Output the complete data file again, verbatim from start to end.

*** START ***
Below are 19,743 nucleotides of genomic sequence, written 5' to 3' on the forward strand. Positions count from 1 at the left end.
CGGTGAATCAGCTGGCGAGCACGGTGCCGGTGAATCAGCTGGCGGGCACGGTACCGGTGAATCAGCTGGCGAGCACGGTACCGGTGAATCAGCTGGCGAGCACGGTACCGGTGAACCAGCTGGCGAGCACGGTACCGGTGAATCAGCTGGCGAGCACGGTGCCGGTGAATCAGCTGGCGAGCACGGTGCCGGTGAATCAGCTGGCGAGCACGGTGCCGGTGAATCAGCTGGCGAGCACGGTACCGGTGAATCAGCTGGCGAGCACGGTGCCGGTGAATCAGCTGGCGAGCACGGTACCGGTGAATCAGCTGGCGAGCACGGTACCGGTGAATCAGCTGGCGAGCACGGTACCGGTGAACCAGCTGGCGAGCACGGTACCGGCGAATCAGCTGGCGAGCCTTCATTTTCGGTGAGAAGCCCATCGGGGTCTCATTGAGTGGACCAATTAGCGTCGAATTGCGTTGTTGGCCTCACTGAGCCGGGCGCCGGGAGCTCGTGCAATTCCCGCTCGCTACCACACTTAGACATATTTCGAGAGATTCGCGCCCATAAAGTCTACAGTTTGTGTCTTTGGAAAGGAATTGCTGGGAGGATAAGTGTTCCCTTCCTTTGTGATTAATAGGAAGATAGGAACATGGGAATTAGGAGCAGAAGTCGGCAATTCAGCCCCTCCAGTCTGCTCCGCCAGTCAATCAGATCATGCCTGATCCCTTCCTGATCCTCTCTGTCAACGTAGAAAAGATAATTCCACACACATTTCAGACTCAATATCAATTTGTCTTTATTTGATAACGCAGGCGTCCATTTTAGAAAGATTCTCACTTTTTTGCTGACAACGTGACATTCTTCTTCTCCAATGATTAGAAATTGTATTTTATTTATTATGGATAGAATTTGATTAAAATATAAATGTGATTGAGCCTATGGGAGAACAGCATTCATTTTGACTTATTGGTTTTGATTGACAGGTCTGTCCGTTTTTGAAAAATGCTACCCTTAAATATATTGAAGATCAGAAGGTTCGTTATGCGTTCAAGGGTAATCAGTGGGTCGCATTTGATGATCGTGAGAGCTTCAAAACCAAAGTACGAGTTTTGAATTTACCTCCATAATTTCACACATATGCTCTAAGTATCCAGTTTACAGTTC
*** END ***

Below are 19,743 nucleotides of genomic sequence, written 5' to 3' on the forward strand. Positions count from 1 at the left end.
CGGTGAATCAGCTGGCGAGCACGGTGCCGGTGAATCAGCTGGCGGGCACGGTACCGGTGAATCAGCTGGCGAGCACGGTACCGGTGAATCAGCTGGCGAGCACGGTACCGGTGAACCAGCTGGCGAGCACGGTACCGGTGAATCAGCTGGCGAGCACGGTGCCGGTGAATCAGCTGGCGAGCACGGTGCCGGTGAATCAGCTGGCGAGCACGGTGCCGGTGAATCAGCTGGCGAGCACGGTACCGGTGAATCAGCTGGCGAGCACGGTGCCGGTGAATCAGCTGGCGAGCACGGTACCGGTGAATCAGCTGGCGAGCACGGTACCGGTGAATCAGCTGGCGAGCACGGTACCGGTGAACCAGCTGGCGAGCACGGTACCGGCGAATCAGCTGGCGAGCCTTCATTTTCGGTGAGAAGCCCATCGGGGTCTCATTGAGTGGACCAATTAGCGTCGAATTGCGTTGTTGGCCTCACTGAGCCGGGCGCCGGGAGCTCGTGCAATTCCCGCTCGCTACCACACTTAGACATATTTCGAGAGATTCGCGCCCATAAAGTCTACAGTTTGTGTCTTTGGAAAGGAATTGCTGGGAGGATAAGTGTTCCCTTCCTTTGTGATTAATAGGAAGATAGGAACATGGGAATTAGGAGCAGAAGTCGGCAATTCAGCCCCTCCAGTCTGCTCCGCCAGTCAATCAGATCATGCCTGATCCCTTCCTGATCCTCTCTGTCAACGTAGAAAAGATAATTCCACACACATTTCAGACTCAATATCAATTTGTCTTTATTTGATAACGCAGGCGTCCATTTTAGAAAGATTCTCACTTTTTTGCTGACAACGTGACATTCTTCTTCTCCAATGATTAGAAATTGTATTTTATTTATTATGGATAGAATTTGATTAAAATATAAATGTGATTGAGCCTATGGGAGAACAGCATTCATTTTGACTTATTGGTTTTGATTGACAGGTCTGTCCGTTTTTGAAAAATGCTACCCTTAAATATATTGAAGATCAGAAGGTTCGTTATGCGTTCAAGGGTAATCAGTGGGTCGCATTTGATGATCGTGAGAGCTTCAAAACCAAAGTACGAGTTTTGAATTTACCTCCATAATTTCACACATATGCTCTAAGTATCCAGTTTACAGTTC